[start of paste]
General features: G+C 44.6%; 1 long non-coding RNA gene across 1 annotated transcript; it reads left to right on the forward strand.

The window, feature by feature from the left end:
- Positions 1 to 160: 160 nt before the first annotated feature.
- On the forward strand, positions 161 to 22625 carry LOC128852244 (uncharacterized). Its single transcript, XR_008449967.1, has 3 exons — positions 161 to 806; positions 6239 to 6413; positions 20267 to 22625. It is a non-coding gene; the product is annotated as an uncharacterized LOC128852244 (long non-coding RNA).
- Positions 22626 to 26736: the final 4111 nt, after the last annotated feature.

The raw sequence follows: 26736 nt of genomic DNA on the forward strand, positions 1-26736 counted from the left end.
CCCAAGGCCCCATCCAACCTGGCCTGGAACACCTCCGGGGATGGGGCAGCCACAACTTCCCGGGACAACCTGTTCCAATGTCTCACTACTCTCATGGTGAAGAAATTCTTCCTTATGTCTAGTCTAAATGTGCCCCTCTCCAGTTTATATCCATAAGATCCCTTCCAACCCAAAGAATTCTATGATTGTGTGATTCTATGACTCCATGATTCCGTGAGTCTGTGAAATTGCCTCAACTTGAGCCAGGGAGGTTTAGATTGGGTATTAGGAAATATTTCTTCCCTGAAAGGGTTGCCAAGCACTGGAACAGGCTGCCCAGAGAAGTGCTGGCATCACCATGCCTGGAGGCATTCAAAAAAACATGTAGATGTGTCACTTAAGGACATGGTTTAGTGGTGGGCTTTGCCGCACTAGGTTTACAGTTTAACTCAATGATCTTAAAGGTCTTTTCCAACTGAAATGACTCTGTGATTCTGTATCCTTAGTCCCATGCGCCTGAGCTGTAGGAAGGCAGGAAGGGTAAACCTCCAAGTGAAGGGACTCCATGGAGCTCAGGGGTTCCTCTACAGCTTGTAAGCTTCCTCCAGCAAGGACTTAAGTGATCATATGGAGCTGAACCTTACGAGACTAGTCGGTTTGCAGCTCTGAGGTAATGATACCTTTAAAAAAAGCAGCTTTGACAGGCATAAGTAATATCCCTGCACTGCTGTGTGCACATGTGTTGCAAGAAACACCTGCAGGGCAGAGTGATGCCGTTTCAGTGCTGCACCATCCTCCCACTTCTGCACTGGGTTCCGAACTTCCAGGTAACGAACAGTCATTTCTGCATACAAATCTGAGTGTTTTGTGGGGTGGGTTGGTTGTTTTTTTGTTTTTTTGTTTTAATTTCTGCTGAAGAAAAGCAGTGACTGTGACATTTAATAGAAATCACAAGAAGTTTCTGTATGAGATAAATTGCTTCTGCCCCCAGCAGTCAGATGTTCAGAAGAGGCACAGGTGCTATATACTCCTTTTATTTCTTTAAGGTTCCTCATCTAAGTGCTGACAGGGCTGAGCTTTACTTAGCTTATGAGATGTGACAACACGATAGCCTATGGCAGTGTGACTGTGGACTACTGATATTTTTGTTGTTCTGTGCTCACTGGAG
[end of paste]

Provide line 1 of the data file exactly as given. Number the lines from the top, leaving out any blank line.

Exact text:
General features: G+C 44.6%; 1 long non-coding RNA gene across 1 annotated transcript; it reads left to right on the forward strand.